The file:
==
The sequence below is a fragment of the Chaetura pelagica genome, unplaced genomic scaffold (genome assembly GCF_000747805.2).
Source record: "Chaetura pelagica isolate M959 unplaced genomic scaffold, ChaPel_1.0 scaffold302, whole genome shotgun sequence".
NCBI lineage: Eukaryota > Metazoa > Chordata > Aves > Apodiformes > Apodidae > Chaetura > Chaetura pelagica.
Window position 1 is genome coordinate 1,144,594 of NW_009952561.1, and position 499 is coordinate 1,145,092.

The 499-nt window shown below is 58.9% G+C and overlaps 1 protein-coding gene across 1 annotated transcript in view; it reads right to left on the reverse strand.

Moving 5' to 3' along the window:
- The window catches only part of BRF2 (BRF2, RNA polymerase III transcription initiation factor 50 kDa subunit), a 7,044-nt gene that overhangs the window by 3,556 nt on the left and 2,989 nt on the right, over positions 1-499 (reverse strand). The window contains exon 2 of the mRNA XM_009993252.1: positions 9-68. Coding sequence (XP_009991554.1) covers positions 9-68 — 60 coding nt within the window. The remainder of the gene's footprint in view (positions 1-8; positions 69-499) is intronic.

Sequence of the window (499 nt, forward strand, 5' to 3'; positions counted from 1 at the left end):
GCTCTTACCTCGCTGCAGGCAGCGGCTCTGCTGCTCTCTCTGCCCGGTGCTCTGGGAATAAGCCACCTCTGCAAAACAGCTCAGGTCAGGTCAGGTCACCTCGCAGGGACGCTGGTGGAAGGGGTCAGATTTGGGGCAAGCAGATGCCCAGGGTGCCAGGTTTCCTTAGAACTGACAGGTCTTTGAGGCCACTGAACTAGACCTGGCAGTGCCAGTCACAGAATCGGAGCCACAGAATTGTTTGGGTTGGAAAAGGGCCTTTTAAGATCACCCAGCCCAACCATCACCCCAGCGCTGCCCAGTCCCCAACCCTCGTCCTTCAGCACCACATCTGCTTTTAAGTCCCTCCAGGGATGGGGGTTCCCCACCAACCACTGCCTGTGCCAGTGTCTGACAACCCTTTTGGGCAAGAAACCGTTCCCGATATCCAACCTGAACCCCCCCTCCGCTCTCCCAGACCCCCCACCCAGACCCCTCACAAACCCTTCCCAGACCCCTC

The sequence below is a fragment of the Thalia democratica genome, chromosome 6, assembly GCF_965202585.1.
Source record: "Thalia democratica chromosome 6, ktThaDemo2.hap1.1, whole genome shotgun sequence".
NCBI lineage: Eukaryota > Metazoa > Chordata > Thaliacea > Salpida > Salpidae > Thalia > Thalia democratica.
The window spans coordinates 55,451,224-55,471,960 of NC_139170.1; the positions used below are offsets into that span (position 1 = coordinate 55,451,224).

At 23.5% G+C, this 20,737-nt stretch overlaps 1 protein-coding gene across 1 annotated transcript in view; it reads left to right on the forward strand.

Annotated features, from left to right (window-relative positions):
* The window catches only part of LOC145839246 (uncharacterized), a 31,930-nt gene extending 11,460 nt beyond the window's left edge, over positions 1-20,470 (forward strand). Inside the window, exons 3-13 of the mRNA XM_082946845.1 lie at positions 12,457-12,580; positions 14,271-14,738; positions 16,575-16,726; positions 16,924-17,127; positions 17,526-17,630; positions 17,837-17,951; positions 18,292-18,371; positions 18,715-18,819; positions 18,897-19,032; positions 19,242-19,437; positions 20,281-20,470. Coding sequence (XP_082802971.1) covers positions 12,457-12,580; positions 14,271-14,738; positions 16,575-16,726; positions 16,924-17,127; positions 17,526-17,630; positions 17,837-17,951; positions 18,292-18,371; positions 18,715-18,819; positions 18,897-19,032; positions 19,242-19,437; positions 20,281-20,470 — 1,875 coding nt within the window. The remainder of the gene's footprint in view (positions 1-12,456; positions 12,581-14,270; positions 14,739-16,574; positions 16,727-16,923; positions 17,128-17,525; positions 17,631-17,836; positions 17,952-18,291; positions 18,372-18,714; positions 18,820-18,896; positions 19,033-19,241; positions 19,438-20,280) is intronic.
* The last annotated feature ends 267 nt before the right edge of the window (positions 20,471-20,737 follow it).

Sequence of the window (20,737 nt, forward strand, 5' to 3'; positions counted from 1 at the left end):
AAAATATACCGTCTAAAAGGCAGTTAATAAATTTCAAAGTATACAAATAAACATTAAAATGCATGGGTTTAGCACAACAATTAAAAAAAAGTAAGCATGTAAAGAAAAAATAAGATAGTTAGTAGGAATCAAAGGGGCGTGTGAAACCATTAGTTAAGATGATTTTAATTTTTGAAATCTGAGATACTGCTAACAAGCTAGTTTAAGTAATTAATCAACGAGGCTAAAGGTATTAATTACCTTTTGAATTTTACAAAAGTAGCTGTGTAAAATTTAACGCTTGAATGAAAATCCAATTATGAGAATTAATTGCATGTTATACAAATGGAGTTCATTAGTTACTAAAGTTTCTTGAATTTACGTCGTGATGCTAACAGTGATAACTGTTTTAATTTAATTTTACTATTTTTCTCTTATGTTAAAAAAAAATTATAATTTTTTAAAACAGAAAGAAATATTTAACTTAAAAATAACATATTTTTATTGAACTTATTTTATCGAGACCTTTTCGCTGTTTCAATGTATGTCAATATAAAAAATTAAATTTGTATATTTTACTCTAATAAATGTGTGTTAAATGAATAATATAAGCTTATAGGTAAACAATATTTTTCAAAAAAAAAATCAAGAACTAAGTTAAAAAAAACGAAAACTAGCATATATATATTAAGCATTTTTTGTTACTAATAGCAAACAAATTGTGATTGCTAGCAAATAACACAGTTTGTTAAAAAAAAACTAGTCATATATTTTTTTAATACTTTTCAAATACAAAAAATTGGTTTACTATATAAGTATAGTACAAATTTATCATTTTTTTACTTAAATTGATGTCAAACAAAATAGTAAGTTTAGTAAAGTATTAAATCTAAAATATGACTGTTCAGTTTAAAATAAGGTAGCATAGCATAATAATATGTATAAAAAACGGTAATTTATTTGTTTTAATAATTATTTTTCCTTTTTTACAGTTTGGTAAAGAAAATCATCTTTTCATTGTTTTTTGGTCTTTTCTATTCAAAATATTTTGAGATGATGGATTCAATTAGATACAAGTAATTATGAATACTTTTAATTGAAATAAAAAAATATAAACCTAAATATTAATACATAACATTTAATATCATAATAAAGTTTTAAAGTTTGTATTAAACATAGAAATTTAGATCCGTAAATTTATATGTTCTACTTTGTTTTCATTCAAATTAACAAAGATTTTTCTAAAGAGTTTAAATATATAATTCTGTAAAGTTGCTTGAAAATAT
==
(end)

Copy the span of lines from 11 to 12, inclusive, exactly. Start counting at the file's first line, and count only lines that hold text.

Source record: "Thalia democratica chromosome 6, ktThaDemo2.hap1.1, whole genome shotgun sequence".
NCBI lineage: Eukaryota > Metazoa > Chordata > Thaliacea > Salpida > Salpidae > Thalia > Thalia democratica.